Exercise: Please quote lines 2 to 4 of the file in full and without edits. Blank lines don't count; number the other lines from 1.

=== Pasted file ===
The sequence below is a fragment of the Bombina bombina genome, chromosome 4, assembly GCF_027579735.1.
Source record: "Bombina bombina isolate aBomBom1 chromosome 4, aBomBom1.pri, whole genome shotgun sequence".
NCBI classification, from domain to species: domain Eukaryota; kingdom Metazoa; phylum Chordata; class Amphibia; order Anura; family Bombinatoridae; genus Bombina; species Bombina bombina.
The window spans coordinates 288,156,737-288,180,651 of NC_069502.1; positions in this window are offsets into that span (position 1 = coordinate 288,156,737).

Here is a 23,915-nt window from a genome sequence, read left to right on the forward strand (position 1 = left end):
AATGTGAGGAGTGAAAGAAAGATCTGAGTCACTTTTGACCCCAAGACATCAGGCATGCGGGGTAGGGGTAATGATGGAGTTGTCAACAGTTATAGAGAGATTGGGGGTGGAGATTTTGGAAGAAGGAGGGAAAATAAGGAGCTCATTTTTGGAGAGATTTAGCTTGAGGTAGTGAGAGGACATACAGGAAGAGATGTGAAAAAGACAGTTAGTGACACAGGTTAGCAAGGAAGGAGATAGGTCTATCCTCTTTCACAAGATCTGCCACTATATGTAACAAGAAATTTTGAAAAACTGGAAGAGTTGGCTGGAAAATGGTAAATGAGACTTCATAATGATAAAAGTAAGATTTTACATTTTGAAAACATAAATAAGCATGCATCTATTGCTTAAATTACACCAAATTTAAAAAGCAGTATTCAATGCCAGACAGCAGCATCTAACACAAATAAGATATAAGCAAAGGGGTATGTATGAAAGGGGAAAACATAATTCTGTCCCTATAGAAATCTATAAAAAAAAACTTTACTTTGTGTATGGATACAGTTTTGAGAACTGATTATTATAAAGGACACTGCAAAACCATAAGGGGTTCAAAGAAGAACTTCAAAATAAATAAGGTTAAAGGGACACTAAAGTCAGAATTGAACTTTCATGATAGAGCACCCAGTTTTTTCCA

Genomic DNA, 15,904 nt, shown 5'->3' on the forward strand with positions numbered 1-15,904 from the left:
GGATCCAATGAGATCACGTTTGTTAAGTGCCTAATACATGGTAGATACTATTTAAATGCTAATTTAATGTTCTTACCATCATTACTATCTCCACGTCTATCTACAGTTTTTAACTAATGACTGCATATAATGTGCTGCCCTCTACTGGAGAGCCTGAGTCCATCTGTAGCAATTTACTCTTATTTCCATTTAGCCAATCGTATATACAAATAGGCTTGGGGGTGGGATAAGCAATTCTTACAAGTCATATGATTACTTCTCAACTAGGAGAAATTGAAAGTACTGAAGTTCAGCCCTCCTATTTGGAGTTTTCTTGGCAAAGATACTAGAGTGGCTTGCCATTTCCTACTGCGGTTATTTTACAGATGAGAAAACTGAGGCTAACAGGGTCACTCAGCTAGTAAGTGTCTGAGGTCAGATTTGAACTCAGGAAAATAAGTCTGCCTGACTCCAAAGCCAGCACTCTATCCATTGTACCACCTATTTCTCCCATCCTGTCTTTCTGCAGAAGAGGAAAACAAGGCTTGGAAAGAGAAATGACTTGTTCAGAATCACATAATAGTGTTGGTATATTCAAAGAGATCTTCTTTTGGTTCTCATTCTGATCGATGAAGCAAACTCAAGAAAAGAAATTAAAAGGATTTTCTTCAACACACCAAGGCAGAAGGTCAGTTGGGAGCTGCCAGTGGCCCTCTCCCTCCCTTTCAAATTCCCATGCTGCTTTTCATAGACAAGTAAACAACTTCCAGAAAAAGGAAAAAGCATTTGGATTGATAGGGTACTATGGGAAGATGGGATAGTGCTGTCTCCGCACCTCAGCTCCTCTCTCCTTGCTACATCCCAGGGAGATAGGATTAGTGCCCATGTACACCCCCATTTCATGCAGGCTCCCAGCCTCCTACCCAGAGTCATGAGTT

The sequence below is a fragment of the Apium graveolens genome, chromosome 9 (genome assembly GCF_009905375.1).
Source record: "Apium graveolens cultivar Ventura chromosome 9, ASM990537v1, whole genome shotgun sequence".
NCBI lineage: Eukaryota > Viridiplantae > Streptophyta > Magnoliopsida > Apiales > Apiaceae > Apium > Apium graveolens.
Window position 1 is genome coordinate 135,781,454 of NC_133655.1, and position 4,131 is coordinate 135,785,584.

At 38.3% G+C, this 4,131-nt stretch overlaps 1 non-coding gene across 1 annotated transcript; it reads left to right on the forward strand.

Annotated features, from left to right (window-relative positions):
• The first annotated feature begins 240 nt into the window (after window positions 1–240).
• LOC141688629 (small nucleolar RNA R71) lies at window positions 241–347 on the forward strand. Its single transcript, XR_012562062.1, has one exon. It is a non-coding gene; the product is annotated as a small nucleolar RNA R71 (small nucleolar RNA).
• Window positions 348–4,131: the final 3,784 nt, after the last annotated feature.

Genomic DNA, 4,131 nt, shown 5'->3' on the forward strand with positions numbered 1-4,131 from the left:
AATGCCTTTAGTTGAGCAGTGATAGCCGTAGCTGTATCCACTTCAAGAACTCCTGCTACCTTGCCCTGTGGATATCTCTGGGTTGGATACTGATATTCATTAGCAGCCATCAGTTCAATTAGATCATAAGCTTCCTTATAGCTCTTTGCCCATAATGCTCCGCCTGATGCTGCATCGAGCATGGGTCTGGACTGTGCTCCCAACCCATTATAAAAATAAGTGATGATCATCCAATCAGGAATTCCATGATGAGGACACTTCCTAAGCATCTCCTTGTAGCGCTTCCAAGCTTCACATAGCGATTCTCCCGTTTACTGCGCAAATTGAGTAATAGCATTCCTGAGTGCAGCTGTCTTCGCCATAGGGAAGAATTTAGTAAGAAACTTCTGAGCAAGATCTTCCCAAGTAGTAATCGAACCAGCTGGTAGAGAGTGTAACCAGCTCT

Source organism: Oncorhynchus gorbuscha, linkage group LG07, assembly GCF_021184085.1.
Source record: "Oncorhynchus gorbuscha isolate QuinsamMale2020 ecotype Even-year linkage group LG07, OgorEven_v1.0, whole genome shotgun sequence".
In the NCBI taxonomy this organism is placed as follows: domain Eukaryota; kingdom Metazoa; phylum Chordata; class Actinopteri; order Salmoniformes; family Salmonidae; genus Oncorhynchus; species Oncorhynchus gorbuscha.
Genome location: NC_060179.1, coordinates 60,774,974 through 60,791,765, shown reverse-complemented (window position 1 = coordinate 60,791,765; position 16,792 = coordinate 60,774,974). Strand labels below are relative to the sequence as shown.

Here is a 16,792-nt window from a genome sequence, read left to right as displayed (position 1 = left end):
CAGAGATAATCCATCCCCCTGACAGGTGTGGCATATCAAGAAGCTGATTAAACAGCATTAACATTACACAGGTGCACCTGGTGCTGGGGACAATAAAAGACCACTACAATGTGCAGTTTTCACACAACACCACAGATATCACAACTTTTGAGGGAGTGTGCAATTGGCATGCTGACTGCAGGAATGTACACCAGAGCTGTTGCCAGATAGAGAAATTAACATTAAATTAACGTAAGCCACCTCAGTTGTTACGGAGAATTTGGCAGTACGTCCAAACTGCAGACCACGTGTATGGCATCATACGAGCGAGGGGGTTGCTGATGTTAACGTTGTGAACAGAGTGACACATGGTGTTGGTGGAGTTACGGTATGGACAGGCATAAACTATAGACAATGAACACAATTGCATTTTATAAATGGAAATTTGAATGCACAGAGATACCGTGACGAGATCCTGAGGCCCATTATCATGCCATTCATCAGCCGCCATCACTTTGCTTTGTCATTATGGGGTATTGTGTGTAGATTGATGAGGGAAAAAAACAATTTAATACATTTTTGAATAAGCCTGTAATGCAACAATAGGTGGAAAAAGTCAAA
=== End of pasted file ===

Source record: "Bombina bombina isolate aBomBom1 chromosome 4, aBomBom1.pri, whole genome shotgun sequence".
NCBI classification, from domain to species: domain Eukaryota; kingdom Metazoa; phylum Chordata; class Amphibia; order Anura; family Bombinatoridae; genus Bombina; species Bombina bombina.
The window spans coordinates 288,156,737-288,180,651 of NC_069502.1; positions in this window are offsets into that span (position 1 = coordinate 288,156,737).